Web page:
Story and photo by MC1 Cynthia Clark
Second-year Professional Golfers’ Association of America (PGA) member and former U.S. naval officer Billy Hurley III visited his former ship, USS Chung-Hoon (DDG-93), Jan. 8 at its homeport of Joint Base Pearl Harbor-Hickam.
Hurley, who served aboard the guided-missile destroyer from June 2007 to June 2009, is playing in the Sony Open in Hawaii on his second year as a member of the PGA tour. During his time on Chung-Hoon, he served as first lieutenant, after graduating from the U.S. Naval Academy in 2004.
“It’s awesome to come back and the ship looks great,” Hurley said. “The crew’s doing great stuff, everyone’s doing well, morale seems high and it’s really cool to come back.”
Along with some friends from the PGA tour, Hurley visited the bridge, combat information center, the mess decks and flight deck, giving him a chance to relive old memories and share a little bit of the Navy life with his fellow tour members. It was also a way for Hurley to re-visit the environment that gave him the discipline required for a PGA career.
“The Naval Academy and the Navy taught me a lot of mental toughness and time management,” he said. “Those are the two skills that I use a lot as a professional golfer, there’s lots of demands on our time, media stuff like this, fun stuff like this, but at the same time you still have to get work done and golf – that’s our job, so the Navy taught me a lot about how to manage it all.”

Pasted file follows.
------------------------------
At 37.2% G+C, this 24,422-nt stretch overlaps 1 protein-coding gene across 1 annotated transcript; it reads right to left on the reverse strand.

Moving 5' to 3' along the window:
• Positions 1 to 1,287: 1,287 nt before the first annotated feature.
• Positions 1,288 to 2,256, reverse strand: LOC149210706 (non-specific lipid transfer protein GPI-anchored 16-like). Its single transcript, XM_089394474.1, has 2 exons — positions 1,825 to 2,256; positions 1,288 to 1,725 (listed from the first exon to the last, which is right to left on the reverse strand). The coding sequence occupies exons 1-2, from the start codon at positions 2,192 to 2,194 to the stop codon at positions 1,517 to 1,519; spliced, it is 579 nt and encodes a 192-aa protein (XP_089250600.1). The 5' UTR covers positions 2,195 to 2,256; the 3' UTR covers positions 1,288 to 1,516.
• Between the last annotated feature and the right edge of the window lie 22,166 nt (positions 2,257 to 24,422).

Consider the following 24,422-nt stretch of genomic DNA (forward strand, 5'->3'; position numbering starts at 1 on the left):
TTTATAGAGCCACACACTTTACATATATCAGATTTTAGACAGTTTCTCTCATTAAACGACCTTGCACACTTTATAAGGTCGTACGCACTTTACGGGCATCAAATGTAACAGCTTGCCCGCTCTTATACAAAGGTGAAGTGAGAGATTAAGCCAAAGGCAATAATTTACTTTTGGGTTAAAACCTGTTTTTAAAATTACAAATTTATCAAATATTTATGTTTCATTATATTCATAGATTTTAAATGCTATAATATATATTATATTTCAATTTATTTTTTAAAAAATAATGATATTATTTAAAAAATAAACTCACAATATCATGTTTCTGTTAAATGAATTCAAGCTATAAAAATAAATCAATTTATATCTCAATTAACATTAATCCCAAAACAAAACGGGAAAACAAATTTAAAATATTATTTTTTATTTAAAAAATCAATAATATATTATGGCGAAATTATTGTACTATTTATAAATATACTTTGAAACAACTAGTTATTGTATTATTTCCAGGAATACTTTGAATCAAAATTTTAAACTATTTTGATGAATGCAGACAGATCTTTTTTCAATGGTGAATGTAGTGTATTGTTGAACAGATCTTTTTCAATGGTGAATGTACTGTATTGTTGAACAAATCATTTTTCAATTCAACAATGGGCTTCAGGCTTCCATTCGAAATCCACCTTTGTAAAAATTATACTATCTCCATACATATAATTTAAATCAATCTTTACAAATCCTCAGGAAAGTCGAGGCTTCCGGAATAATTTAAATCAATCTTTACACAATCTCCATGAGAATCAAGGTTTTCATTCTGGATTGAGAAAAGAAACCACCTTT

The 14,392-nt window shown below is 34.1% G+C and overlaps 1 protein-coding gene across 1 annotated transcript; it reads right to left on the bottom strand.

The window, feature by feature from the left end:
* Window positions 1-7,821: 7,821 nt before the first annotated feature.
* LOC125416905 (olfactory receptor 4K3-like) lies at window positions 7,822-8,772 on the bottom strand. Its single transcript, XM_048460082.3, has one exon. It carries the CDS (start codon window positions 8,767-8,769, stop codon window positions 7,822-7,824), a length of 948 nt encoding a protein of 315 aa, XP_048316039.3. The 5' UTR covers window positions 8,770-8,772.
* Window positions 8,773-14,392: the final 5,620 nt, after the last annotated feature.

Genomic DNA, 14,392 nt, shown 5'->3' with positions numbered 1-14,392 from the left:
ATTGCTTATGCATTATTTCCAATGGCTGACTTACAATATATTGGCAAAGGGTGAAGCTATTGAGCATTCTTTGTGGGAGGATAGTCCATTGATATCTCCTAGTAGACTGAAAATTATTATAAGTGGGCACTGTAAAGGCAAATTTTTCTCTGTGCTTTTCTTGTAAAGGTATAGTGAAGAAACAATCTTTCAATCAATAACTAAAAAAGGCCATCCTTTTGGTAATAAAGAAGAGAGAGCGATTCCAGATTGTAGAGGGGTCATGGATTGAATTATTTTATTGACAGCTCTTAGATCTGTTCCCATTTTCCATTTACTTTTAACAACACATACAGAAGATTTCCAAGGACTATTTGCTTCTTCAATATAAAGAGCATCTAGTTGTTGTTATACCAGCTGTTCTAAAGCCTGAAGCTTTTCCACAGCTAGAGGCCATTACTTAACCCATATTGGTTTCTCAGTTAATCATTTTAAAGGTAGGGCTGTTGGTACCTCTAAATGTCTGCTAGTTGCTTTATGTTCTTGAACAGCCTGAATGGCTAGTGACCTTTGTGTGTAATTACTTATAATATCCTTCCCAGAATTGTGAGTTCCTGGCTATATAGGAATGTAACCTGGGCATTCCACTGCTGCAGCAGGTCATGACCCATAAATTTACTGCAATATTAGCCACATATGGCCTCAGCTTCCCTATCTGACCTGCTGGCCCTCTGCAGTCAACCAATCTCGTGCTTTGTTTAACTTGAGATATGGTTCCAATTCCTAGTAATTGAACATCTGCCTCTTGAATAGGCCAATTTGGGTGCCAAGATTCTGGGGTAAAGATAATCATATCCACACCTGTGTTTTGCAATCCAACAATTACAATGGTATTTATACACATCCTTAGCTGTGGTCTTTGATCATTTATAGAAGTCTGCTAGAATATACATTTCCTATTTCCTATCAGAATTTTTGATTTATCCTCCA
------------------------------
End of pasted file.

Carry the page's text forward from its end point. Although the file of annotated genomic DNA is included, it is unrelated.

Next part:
While it was a way for Hurley to reminisce about his Navy days, it was also a sense of pride for the ship’s crew to welcome a successful shipmate back on board.
“It means a lot, to have anybody who’s an alumni of the ship to bring them back, they’re always part of the community, we always try to share that with anybody, be it officer or enlisted, whatever job they may have, everybody’s always welcome back,” said Navy Lt. Cmdr. Tom Ogden, USS Chung-Hoon executive officer. “We have a great ship and we like to show it off, so it’s great to have him here and he’s always welcome back any time he’s back for the tournament. It means a lot.”
Ogden reinforced Hurley’s message about how the lessons learned in the U.S. Navy transcend to any walk of life.
“We want our crew to be successful wherever they go,” Ogden said. “So if we can teach them something here that leads to some success, be it on the ship or in the future, I think we’ve done our job as leaders – no matter where it is.”